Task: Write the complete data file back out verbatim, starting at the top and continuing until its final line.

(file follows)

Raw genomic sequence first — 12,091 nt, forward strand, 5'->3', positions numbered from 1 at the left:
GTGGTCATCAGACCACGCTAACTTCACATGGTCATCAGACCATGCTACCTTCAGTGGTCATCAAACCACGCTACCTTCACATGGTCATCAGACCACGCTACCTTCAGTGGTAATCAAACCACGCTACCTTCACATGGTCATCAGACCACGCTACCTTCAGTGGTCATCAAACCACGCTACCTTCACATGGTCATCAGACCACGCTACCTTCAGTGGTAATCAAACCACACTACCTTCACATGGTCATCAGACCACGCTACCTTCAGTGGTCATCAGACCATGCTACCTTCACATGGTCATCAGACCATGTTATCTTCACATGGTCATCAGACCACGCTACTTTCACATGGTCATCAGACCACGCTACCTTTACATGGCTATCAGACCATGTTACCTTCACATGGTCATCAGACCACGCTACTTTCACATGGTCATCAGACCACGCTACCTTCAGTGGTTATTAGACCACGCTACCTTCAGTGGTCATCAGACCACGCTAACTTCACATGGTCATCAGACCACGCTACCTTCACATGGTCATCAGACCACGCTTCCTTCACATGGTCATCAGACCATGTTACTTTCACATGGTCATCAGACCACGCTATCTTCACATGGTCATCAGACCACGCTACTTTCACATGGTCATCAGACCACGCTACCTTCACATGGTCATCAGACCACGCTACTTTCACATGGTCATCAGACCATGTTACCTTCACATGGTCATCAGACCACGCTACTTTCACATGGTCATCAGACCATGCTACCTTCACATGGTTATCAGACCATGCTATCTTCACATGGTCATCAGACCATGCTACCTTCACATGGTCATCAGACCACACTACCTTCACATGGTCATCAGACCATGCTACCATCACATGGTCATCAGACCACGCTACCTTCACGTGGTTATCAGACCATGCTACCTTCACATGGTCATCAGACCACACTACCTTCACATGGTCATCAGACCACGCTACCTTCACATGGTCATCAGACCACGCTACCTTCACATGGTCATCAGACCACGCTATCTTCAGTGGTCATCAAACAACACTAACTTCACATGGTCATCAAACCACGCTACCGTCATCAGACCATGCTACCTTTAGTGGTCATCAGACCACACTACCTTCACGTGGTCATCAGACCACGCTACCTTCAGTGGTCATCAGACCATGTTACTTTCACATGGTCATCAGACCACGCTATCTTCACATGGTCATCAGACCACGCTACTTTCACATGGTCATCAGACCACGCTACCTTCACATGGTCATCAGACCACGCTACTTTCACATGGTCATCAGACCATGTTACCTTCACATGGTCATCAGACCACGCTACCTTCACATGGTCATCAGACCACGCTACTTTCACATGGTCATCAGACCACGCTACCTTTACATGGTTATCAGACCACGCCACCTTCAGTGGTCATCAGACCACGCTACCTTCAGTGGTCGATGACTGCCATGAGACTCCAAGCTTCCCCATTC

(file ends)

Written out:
Raw genomic sequence first — 12,091 nt, forward strand, 5'->3', positions numbered from 1 at the left:
GTGGTCATCAGACCACGCTAACTTCACATGGTCATCAGACCATGCTACCTTCAGTGGTCATCAAACCACGCTACCTTCACATGGTCATCAGACCACGCTACCTTCAGTGGTAATCAAACCACGCTACCTTCACATGGTCATCAGACCACGCTACCTTCAGTGGTCATCAAACCACGCTACCTTCACATGGTCATCAGACCACGCTACCTTCAGTGGTAATCAAACCACACTACCTTCACATGGTCATCAGACCACGCTACCTTCAGTGGTCATCAGACCATGCTACCTTCACATGGTCATCAGACCATGTTATCTTCACATGGTCATCAGACCACGCTACTTTCACATGGTCATCAGACCACGCTACCTTTACATGGCTATCAGACCATGTTACCTTCACATGGTCATCAGACCACGCTACTTTCACATGGTCATCAGACCACGCTACCTTCAGTGGTTATTAGACCACGCTACCTTCAGTGGTCATCAGACCACGCTAACTTCACATGGTCATCAGACCACGCTACCTTCACATGGTCATCAGACCACGCTTCCTTCACATGGTCATCAGACCATGTTACTTTCACATGGTCATCAGACCACGCTATCTTCACATGGTCATCAGACCACGCTACTTTCACATGGTCATCAGACCACGCTACCTTCACATGGTCATCAGACCACGCTACTTTCACATGGTCATCAGACCATGTTACCTTCACATGGTCATCAGACCACGCTACTTTCACATGGTCATCAGACCATGCTACCTTCACATGGTTATCAGACCATGCTATCTTCACATGGTCATCAGACCATGCTACCTTCACATGGTCATCAGACCACACTACCTTCACATGGTCATCAGACCATGCTACCATCACATGGTCATCAGACCACGCTACCTTCACGTGGTTATCAGACCATGCTACCTTCACATGGTCATCAGACCACACTACCTTCACATGGTCATCAGACCACGCTACCTTCACATGGTCATCAGACCACGCTACCTTCACATGGTCATCAGACCACGCTATCTTCAGTGGTCATCAAACAACACTAACTTCACATGGTCATCAAACCACGCTACCGTCATCAGACCATGCTACCTTTAGTGGTCATCAGACCACACTACCTTCACGTGGTCATCAGACCACGCTACCTTCAGTGGTCATCAGACCATGTTACTTTCACATGGTCATCAGACCACGCTATCTTCACATGGTCATCAGACCACGCTACTTTCACATGGTCATCAGACCACGCTACCTTCACATGGTCATCAGACCACGCTACTTTCACATGGTCATCAGACCATGTTACCTTCACATGGTCATCAGACCACGCTACCTTCACATGGTCATCAGACCACGCTACTTTCACATGGTCATCAGACCACGCTACCTTTACATGGTTATCAGACCACGCCACCTTCAGTGGTCATCAGACCACGCTACCTTCAGTGGTCGATGACTGCCATGAGACTCCAAGCTTCCCCATTC